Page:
Corrupt public servants to be named in AG report [Business Daily (Kenya)]
(Business Daily (Kenya) Via Acquire Media NewsEdge) Civil servants will be cited personally in audit reports for loss of State funds in fresh amendments to the law that grants the Auditor-General powers to recommend withholding funds to corrupt State units.
The Public Audit Bill marks a departure from the current law where the office of the Auditor-General only highlights misuse of State funds by public bodies and offices but not individuals.
"The Auditor-General, or an officer authorised for the purpose of this Act, shall have powers to attribute responsibility for inaction, omissions, misuse or abuse of public resources to individual public officers," the Bill says.
The provision is a response to the misuse of public funds that goes unpunished despite Parliament promising that those culpable will be held to account.
Despite last year's stern statement of intent by the Public Accounts Committee on Sh303 billion that was unaccounted for in 2011/12, no action or prosecutions have been made.
In the recently released audit for 2012/13, Auditor-General Edward Ouko noted that the trend hasn't changed much, with public offices still not accounting for a sizeable chunk of expenditure.
"Out of the total expenditure of Sh802,279,107,240 incurred in 2012/2013 under Recurrent and Development Votes, I was unable to confirm whether expenditure totaling Sh337,902,304,501 or 42 per cent was incurred lawfully and in an effective way," Mr Ouko said.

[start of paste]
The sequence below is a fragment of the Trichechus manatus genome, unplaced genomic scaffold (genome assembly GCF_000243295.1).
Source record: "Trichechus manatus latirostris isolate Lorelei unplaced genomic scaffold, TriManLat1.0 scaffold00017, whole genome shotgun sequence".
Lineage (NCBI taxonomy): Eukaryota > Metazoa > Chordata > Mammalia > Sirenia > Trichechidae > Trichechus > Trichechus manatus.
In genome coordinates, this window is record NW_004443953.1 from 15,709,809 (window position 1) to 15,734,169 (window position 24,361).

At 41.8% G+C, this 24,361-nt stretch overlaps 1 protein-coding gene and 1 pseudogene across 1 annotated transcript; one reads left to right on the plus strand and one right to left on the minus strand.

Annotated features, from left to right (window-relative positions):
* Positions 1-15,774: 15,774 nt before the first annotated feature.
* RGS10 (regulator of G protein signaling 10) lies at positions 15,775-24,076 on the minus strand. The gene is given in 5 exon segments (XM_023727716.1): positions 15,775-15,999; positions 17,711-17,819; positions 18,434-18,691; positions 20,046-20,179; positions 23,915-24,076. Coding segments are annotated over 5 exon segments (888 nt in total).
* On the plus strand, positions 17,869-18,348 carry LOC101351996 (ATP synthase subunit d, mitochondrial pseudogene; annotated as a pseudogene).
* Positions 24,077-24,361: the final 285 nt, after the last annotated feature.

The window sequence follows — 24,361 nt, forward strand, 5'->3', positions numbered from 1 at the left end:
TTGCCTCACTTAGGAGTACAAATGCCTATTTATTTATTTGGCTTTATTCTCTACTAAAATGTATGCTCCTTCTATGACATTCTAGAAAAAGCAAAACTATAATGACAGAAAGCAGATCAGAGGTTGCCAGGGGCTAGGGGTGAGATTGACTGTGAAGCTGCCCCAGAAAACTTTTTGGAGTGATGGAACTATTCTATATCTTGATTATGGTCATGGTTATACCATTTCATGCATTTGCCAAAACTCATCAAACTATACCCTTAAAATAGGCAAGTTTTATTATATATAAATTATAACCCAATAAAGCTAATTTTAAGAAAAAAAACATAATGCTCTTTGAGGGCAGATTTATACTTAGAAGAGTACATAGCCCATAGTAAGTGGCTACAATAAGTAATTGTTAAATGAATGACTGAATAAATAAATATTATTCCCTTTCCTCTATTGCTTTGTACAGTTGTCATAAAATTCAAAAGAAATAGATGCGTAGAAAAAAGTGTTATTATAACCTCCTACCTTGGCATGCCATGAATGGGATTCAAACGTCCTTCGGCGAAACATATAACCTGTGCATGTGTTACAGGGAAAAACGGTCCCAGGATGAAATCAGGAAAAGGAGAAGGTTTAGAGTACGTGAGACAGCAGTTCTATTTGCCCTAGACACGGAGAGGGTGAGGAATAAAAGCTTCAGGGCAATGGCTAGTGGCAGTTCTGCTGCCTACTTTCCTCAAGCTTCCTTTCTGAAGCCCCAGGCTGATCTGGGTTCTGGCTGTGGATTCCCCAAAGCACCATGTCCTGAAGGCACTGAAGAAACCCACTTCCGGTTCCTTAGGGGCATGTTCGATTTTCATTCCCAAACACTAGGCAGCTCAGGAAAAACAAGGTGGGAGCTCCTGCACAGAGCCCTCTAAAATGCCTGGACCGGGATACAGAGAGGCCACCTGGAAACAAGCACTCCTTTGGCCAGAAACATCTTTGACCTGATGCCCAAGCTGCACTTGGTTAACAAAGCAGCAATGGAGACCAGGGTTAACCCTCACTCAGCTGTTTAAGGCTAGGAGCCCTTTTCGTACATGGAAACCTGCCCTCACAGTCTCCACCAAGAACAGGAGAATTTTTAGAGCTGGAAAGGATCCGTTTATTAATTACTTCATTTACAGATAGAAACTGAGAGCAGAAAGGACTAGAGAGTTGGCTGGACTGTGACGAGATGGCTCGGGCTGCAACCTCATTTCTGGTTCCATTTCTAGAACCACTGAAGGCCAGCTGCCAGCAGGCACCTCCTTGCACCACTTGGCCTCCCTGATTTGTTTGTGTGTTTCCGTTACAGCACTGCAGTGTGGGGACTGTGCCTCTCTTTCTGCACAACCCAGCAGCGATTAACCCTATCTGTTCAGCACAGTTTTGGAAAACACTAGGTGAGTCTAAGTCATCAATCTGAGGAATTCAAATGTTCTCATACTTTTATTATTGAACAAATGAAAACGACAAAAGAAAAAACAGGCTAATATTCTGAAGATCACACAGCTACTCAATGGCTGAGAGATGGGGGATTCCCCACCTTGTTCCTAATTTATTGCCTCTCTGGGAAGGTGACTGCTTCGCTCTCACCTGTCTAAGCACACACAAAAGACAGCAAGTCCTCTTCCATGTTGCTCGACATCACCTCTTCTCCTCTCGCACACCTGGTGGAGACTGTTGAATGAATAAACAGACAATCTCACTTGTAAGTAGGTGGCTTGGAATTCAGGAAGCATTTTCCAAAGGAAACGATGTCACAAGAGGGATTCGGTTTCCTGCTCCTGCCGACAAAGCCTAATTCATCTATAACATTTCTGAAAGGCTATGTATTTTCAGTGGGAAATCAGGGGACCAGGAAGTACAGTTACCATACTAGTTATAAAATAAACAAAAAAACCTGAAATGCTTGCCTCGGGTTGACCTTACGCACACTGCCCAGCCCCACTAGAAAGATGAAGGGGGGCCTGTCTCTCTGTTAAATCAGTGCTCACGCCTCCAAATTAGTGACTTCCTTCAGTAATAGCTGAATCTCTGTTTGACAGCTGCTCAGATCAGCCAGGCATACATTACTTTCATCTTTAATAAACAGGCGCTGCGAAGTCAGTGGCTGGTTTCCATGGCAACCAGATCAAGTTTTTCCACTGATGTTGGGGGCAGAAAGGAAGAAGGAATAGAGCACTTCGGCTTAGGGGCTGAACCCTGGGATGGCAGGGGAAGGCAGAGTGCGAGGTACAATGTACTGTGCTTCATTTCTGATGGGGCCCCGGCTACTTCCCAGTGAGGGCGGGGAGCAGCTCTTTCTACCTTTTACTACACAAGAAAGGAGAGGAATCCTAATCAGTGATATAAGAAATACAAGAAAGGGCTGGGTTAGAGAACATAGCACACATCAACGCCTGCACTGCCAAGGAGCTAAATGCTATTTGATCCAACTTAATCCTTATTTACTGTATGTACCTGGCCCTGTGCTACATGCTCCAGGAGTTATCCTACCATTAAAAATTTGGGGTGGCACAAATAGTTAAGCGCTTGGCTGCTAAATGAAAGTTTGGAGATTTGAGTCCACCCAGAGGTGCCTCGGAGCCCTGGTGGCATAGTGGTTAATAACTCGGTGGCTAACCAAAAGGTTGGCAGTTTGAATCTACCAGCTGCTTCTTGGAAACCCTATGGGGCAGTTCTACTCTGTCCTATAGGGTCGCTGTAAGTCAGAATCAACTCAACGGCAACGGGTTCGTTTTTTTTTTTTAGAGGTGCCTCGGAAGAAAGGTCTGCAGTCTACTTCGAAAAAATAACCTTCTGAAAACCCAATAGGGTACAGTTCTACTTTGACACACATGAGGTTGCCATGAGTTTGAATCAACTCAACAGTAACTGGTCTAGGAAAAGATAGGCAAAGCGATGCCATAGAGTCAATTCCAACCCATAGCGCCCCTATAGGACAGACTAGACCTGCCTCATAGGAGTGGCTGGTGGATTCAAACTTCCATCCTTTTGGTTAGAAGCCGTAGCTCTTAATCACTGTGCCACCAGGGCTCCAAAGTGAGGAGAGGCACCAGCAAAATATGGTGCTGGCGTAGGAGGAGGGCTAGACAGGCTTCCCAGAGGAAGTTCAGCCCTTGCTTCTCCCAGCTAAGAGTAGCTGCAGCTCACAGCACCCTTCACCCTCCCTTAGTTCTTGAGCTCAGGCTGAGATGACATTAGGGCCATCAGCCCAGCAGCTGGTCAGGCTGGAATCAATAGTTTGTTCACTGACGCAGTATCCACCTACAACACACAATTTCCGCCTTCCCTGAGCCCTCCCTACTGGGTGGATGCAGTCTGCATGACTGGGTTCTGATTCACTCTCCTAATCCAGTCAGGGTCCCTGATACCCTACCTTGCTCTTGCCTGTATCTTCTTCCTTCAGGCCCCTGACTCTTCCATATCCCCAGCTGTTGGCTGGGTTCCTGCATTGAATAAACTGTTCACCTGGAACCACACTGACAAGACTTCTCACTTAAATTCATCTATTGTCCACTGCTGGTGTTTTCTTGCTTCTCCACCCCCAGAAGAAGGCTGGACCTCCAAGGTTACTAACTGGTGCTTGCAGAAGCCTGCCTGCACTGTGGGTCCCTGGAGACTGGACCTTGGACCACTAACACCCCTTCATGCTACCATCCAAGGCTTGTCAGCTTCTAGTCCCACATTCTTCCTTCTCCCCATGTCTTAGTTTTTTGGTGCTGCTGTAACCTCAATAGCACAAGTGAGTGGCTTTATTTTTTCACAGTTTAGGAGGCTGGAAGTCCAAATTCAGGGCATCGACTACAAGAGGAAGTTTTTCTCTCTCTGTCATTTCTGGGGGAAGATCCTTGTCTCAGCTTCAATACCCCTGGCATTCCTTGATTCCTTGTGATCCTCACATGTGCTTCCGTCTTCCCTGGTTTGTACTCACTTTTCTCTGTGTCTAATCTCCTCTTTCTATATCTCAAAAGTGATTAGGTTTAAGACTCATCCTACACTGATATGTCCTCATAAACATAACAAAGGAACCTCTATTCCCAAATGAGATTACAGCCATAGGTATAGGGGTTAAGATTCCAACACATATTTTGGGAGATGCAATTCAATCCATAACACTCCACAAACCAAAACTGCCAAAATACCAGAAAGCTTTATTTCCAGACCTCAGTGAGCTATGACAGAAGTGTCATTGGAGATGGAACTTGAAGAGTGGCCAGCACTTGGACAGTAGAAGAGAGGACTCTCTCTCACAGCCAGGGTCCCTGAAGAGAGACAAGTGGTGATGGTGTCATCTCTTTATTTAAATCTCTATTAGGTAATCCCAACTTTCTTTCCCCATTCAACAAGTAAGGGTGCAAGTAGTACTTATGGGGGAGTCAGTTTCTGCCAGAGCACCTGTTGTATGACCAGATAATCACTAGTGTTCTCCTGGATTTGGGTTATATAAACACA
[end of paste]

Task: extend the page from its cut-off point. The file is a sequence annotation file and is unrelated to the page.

READ: Auditor-General questions spending of Sh328bn
The Bill also grants the Auditor-General powers to recommend withholding of funds to a public entity for violation of the law.
"The Auditor-General may in his audit report to Parliament or county assembly pursuant to Public Finance Management Act, 2012, recommend the withholding of funds to any State Organ or public entity," the Bill says.
Already, the Senate has instructed the Controller of Budget and the Treasury not to release funds to four counties over queries raised in a report published by the Auditor-General on their accounts.
With this new law, this could be extended to multiple agencies, departments, independent offices, commissions and public corporations that fail audit tests.
The law comes at a time when MPs are demanding that several public officers, including Defence principal secretary Mutea Iringo, be held accountable for a suspicious transfer of Sh8.3 billion into and out of the government's secret security accounts during the 2013 transition period.
The Auditor-General's report, released a month ago, flagged some of the cash movements. But Mr Iringo who was the Interior PS at the OP has, however, distanced himself from the suspicious cash transactions, adding that he responded to all the audit queries raised by the report.
It is expected the threat of bearing personal responsibility and withholding of funds will prompt public units to be more forthcoming with information to the audit office.
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